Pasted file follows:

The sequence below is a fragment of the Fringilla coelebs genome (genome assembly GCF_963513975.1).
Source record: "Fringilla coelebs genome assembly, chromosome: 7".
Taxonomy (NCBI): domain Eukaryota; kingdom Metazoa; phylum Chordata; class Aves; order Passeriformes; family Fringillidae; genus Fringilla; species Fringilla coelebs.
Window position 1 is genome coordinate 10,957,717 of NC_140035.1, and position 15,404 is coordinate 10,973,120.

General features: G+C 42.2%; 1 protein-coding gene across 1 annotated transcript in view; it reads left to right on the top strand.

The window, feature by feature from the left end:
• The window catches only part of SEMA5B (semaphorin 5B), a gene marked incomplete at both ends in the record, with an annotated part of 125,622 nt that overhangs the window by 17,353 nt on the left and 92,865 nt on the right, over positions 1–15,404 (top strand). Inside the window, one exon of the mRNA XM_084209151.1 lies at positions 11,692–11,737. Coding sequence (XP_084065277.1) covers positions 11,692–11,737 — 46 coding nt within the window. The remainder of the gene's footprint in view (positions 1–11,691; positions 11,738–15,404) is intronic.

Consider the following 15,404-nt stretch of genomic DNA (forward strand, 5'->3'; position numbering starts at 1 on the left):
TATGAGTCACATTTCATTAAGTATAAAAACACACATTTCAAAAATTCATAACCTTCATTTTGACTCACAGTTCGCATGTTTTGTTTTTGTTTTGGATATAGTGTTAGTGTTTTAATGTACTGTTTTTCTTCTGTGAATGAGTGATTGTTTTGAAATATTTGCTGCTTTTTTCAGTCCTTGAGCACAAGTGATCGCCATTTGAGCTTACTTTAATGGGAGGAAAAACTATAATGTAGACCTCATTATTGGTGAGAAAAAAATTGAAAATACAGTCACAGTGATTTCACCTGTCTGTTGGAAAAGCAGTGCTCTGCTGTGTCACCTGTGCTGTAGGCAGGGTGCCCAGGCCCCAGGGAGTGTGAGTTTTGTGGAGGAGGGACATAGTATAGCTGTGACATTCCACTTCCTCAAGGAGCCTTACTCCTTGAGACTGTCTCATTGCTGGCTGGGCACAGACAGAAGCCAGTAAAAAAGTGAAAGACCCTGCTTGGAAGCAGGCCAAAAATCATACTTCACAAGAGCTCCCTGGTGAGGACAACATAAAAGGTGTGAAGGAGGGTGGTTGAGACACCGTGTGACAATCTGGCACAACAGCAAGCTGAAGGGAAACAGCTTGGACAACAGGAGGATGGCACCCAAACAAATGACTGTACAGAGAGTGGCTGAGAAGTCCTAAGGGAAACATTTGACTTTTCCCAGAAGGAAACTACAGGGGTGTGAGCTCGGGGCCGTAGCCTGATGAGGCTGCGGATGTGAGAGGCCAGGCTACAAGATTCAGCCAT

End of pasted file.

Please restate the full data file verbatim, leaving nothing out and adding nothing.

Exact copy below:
The sequence below is a fragment of the Fringilla coelebs genome (genome assembly GCF_963513975.1).
Source record: "Fringilla coelebs genome assembly, chromosome: 7".
Taxonomy (NCBI): domain Eukaryota; kingdom Metazoa; phylum Chordata; class Aves; order Passeriformes; family Fringillidae; genus Fringilla; species Fringilla coelebs.
Window position 1 is genome coordinate 10,957,717 of NC_140035.1, and position 15,404 is coordinate 10,973,120.

General features: G+C 42.2%; 1 protein-coding gene across 1 annotated transcript in view; it reads left to right on the top strand.

The window, feature by feature from the left end:
• The window catches only part of SEMA5B (semaphorin 5B), a gene marked incomplete at both ends in the record, with an annotated part of 125,622 nt that overhangs the window by 17,353 nt on the left and 92,865 nt on the right, over positions 1–15,404 (top strand). Inside the window, one exon of the mRNA XM_084209151.1 lies at positions 11,692–11,737. Coding sequence (XP_084065277.1) covers positions 11,692–11,737 — 46 coding nt within the window. The remainder of the gene's footprint in view (positions 1–11,691; positions 11,738–15,404) is intronic.

Consider the following 15,404-nt stretch of genomic DNA (forward strand, 5'->3'; position numbering starts at 1 on the left):
TATGAGTCACATTTCATTAAGTATAAAAACACACATTTCAAAAATTCATAACCTTCATTTTGACTCACAGTTCGCATGTTTTGTTTTTGTTTTGGATATAGTGTTAGTGTTTTAATGTACTGTTTTTCTTCTGTGAATGAGTGATTGTTTTGAAATATTTGCTGCTTTTTTCAGTCCTTGAGCACAAGTGATCGCCATTTGAGCTTACTTTAATGGGAGGAAAAACTATAATGTAGACCTCATTATTGGTGAGAAAAAAATTGAAAATACAGTCACAGTGATTTCACCTGTCTGTTGGAAAAGCAGTGCTCTGCTGTGTCACCTGTGCTGTAGGCAGGGTGCCCAGGCCCCAGGGAGTGTGAGTTTTGTGGAGGAGGGACATAGTATAGCTGTGACATTCCACTTCCTCAAGGAGCCTTACTCCTTGAGACTGTCTCATTGCTGGCTGGGCACAGACAGAAGCCAGTAAAAAAGTGAAAGACCCTGCTTGGAAGCAGGCCAAAAATCATACTTCACAAGAGCTCCCTGGTGAGGACAACATAAAAGGTGTGAAGGAGGGTGGTTGAGACACCGTGTGACAATCTGGCACAACAGCAAGCTGAAGGGAAACAGCTTGGACAACAGGAGGATGGCACCCAAACAAATGACTGTACAGAGAGTGGCTGAGAAGTCCTAAGGGAAACATTTGACTTTTCCCAGAAGGAAACTACAGGGGTGTGAGCTCGGGGCCGTAGCCTGATGAGGCTGCGGATGTGAGAGGCCAGGCTACAAGATTCAGCCAT